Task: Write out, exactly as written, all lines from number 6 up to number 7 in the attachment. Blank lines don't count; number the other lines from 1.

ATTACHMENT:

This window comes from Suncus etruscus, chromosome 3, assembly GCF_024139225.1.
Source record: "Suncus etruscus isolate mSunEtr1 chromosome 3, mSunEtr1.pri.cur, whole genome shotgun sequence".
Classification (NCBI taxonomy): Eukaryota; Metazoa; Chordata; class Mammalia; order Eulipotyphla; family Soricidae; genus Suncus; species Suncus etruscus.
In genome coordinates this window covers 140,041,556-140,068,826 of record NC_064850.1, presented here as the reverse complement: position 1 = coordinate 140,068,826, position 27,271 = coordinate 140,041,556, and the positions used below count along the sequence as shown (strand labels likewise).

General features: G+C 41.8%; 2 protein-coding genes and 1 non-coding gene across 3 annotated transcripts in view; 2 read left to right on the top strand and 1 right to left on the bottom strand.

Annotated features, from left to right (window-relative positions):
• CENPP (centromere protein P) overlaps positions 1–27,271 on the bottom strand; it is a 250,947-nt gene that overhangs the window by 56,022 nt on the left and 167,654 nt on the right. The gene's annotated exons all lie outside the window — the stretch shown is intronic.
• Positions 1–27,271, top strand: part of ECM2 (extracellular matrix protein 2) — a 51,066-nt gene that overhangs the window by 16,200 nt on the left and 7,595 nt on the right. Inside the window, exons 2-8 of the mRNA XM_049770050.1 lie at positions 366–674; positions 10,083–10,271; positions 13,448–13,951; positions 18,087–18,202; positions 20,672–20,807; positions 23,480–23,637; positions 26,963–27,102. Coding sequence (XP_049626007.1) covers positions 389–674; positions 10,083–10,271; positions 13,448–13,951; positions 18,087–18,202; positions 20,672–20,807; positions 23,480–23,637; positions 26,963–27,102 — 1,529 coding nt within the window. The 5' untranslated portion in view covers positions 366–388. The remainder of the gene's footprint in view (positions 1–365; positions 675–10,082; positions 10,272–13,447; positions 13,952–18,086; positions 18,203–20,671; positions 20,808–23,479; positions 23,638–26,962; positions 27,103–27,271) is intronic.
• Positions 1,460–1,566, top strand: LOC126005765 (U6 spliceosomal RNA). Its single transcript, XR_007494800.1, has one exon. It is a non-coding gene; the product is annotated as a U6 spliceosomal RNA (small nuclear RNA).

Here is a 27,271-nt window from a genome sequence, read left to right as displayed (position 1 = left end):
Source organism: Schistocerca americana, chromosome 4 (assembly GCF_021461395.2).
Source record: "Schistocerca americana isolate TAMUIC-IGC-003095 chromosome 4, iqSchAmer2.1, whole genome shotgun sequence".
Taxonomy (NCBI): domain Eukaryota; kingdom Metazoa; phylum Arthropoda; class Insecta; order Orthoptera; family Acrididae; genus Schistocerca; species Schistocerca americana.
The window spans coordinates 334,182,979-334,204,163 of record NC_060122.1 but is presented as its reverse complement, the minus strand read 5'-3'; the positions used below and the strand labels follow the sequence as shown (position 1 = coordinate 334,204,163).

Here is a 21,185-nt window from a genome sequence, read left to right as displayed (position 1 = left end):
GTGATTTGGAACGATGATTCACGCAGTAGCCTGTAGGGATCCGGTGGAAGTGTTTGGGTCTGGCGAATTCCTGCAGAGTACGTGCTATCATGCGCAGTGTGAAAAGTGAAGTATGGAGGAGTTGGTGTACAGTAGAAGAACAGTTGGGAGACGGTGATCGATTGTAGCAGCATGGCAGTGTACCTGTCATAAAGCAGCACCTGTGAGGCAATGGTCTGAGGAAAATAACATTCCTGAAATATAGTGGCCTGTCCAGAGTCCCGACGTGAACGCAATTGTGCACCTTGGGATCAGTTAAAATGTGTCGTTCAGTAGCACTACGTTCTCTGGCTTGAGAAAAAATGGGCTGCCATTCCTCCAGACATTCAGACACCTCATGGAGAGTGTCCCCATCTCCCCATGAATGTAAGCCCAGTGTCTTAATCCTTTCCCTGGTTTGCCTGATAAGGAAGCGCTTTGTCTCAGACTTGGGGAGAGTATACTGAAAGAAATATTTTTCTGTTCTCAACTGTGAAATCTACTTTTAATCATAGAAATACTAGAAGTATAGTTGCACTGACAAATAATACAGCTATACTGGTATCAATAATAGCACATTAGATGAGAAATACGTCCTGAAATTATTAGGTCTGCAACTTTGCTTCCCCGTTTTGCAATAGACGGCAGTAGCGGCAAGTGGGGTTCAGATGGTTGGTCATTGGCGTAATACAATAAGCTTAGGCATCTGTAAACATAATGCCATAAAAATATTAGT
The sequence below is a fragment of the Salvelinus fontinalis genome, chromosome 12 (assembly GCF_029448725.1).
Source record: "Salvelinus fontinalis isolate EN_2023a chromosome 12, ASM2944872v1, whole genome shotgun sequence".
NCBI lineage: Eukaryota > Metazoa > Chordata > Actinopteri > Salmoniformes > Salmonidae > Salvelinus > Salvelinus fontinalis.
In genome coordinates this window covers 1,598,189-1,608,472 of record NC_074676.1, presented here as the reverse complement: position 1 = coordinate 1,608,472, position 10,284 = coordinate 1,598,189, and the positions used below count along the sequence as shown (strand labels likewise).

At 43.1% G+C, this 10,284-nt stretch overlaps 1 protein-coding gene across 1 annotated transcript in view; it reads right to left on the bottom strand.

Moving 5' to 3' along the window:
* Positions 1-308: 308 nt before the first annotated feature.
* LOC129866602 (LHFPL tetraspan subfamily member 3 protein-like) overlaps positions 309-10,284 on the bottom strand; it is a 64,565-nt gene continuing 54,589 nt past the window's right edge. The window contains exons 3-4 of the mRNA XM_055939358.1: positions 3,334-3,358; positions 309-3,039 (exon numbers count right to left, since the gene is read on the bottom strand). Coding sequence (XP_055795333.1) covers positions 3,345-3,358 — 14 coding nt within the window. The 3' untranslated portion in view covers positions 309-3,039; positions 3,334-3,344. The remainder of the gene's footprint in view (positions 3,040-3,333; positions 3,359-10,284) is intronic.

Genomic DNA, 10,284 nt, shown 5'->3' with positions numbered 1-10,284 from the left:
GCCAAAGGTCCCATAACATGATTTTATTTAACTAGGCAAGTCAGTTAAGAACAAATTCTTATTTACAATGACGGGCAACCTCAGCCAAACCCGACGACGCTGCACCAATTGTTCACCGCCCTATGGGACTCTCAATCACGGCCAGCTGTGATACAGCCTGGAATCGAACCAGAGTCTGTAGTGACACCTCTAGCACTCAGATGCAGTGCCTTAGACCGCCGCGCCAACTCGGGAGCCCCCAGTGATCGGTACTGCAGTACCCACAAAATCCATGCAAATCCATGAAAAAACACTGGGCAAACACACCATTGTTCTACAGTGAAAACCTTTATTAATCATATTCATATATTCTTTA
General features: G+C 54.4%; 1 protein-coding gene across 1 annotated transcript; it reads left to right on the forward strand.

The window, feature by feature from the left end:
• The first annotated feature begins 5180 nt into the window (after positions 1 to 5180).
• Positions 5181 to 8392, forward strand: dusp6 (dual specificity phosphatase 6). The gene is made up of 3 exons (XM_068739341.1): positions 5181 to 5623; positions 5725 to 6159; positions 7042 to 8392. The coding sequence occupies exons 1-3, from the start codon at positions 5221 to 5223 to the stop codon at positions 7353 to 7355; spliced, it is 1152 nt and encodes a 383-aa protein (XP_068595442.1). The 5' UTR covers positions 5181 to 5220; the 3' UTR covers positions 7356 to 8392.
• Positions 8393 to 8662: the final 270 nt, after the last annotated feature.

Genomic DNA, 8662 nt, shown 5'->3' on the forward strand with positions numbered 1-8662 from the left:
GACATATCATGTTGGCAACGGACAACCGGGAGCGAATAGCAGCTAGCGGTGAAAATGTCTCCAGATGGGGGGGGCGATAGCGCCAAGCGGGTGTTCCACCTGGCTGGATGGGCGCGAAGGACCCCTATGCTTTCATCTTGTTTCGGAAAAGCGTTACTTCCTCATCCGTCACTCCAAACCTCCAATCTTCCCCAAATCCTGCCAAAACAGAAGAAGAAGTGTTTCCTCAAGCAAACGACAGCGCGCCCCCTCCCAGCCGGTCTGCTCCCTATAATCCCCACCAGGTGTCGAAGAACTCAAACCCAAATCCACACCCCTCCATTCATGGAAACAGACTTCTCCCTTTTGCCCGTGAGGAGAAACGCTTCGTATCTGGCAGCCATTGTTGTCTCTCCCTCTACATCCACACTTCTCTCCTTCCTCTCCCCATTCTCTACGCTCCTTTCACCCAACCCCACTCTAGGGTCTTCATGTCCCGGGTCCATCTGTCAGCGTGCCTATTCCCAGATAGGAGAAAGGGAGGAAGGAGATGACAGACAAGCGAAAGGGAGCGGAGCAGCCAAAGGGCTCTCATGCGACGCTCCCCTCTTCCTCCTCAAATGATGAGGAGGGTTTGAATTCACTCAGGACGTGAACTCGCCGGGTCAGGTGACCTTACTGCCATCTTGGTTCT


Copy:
Annotated features, from left to right (window-relative positions):
• CENPP (centromere protein P) overlaps positions 1–27,271 on the bottom strand; it is a 250,947-nt gene that overhangs the window by 56,022 nt on the left and 167,654 nt on the right. The gene's annotated exons all lie outside the window — the stretch shown is intronic.